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Life of Yorkshire Ripper's supportive ex-wife Sonia who stood by him until his death

JUST like her future husband, the young Sonia Szurma was different.

She spoke English with an east European accent and wore home-made clothes knocked up by her thrifty mother who still had her old-country ways.

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Sonia’s parents were Ukrainian and Polish–born refugees who had fled Czechoslovakia for Britain after the war.

They were given a council house in Bradford, where Sonia and elder sister Marianne grew up, seven miles from Sutcliffe’s home in Bingley.

English was rarely spoken at home, so Sonia developed the accent that sounded strange to her Yorkshire school classmates.

Her father Bohdan was an educated, cultured man, the kind of dad who wanted his daughters to learn the piano rather than watch TV.

So the only way Sonia and Marianne could get to the Royal Standard pub on Valentine’s Day 1966 was by fibbing to him.

Sonia was only 15 at the time but she was about to fall in love.

Sutcliffe recalled: “I said to Sonia, ‘How come you were in a place like that when you’re underage?’

“She said they should have gone to the ballet or the opera, and they showed the dad the tickets to go, so he let them go out. They went round the pubs and discotheque instead.”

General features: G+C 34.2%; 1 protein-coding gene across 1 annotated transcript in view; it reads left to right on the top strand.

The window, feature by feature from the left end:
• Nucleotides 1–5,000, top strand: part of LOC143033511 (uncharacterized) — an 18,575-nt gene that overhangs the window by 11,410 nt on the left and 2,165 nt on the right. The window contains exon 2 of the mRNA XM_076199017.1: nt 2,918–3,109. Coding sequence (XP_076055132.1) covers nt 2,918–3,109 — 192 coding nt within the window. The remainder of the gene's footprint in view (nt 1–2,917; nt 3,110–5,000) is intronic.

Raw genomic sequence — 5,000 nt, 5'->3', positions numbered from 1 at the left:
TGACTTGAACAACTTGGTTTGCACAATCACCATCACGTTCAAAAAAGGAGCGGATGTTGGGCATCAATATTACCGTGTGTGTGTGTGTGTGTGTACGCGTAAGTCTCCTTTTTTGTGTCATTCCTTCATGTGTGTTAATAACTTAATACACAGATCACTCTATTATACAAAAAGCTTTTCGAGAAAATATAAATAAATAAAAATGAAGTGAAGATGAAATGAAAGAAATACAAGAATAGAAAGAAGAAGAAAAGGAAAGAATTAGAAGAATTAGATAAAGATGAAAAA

He and Sonia hit it off on that first night and began dating regularly.

Sutcliffe said: “The time I met Sonia was around the best time of my life.

“I know what makes her tick and we have a similar humour. I loved her from the start, more or less.”

They introduced each other to their families and although she never really clicked with his, they became regular visitors to each other’s homes.

Sutcliffe said: “We used to watch The Golden Shot with Bob Monkhouse and Anne Aston on TV at my mum’s before I took her home. Those were the days.

“We use to go all over the place. We met every few days. We went for walks — there was a good place with a very large reservoir where we’d go up, past Clayton Heights.

“We’d drive there, then go for a long walk between Queensbury and Halifax. Other times we’d walk over the tops from Queensbury to Haworth — Bronte land.”

In 1968 Sutcliffe proposed to Sonia in the Midland Hotel in Bingley and they married on her 24th birthday in August 1974 in the Baptist Church in the nearby village of Clayton.

They chose a foot-tapping rock ’n’ roll number for their first dance, Sorry (I Ran All The Way Home), by The Royal Showband.

But the occasion failed to develop into the kind of knees-up the raucous Sutcliffe family enjoyed, as they had still not warmed to Sonia.


After their honeymoon in Paris, the newlyweds returned to live with her parents as they saved for their own home.

Sonia hoped to become a teacher but was struggling to overcome a breakdown she had suffered a couple of years earlier while at college in London.

She had exhibited aggressive and restless behaviour, undressed at inappropriate times, heard voices and suffered delusions that she was the second Christ.

Doctors said she was suffering from schizophrenia — the same diagnosis that later formed a central part of Sutcliffe’s murder trial.

He helped to care for her and by summer 1977 they had saved enough to buy their own home, a four-bedroom house in Garden Lane in the leafy Bradford suburb of Heaton.

Timeline of terror

June 1946: Peter Sutcliffe is born in Bingley, West Yorks

August 1974: Sutcliffe marries Sonia Szurma

October 1975: Sutcliffe kills Wilma McCann in Leeds – his first murder.

January 1981: Sutcliffe is arrested by police in Sheffield. He confesses to being The Ripper.

May 1981: He is given 20 life sentences at The Old Bailey over 13 murders and seven attempted murders. He starts sentence at HMP Parkhurst, Isle of Wight.